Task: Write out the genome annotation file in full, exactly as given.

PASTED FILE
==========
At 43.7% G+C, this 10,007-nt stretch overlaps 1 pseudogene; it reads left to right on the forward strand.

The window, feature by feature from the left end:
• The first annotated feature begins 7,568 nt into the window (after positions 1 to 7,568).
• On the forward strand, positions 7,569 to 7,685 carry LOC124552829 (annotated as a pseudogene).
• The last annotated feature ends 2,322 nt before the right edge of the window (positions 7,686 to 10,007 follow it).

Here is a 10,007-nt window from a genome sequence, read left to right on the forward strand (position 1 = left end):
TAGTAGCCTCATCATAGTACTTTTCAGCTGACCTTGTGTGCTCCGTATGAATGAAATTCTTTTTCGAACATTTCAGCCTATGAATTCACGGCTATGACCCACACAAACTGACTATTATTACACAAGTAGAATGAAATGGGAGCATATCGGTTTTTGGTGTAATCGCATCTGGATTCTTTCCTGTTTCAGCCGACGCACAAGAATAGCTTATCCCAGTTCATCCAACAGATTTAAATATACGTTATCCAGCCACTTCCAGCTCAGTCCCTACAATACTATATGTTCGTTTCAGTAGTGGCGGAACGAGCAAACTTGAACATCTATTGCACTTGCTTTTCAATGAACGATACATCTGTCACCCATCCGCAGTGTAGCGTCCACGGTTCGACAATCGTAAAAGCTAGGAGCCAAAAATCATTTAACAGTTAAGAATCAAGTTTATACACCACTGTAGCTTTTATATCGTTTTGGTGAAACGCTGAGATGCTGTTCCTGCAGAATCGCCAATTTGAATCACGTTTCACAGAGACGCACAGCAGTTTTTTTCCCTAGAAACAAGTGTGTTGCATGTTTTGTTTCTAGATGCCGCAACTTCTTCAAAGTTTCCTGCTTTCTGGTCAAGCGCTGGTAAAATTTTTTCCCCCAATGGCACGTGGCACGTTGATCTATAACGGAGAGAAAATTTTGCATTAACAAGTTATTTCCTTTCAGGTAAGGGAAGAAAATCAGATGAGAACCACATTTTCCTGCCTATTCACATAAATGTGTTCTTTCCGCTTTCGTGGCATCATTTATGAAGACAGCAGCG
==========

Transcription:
At 43.7% G+C, this 10,007-nt stretch overlaps 1 pseudogene; it reads left to right on the forward strand.

The window, feature by feature from the left end:
• The first annotated feature begins 7,568 nt into the window (after positions 1 to 7,568).
• On the forward strand, positions 7,569 to 7,685 carry LOC124552829 (annotated as a pseudogene).
• The last annotated feature ends 2,322 nt before the right edge of the window (positions 7,686 to 10,007 follow it).

Here is a 10,007-nt window from a genome sequence, read left to right on the forward strand (position 1 = left end):
TAGTAGCCTCATCATAGTACTTTTCAGCTGACCTTGTGTGCTCCGTATGAATGAAATTCTTTTTCGAACATTTCAGCCTATGAATTCACGGCTATGACCCACACAAACTGACTATTATTACACAAGTAGAATGAAATGGGAGCATATCGGTTTTTGGTGTAATCGCATCTGGATTCTTTCCTGTTTCAGCCGACGCACAAGAATAGCTTATCCCAGTTCATCCAACAGATTTAAATATACGTTATCCAGCCACTTCCAGCTCAGTCCCTACAATACTATATGTTCGTTTCAGTAGTGGCGGAACGAGCAAACTTGAACATCTATTGCACTTGCTTTTCAATGAACGATACATCTGTCACCCATCCGCAGTGTAGCGTCCACGGTTCGACAATCGTAAAAGCTAGGAGCCAAAAATCATTTAACAGTTAAGAATCAAGTTTATACACCACTGTAGCTTTTATATCGTTTTGGTGAAACGCTGAGATGCTGTTCCTGCAGAATCGCCAATTTGAATCACGTTTCACAGAGACGCACAGCAGTTTTTTTCCCTAGAAACAAGTGTGTTGCATGTTTTGTTTCTAGATGCCGCAACTTCTTCAAAGTTTCCTGCTTTCTGGTCAAGCGCTGGTAAAATTTTTTCCCCCAATGGCACGTGGCACGTTGATCTATAACGGAGAGAAAATTTTGCATTAACAAGTTATTTCCTTTCAGGTAAGGGAAGAAAATCAGATGAGAACCACATTTTCCTGCCTATTCACATAAATGTGTTCTTTCCGCTTTCGTGGCATCATTTATGAAGACAGCAGCG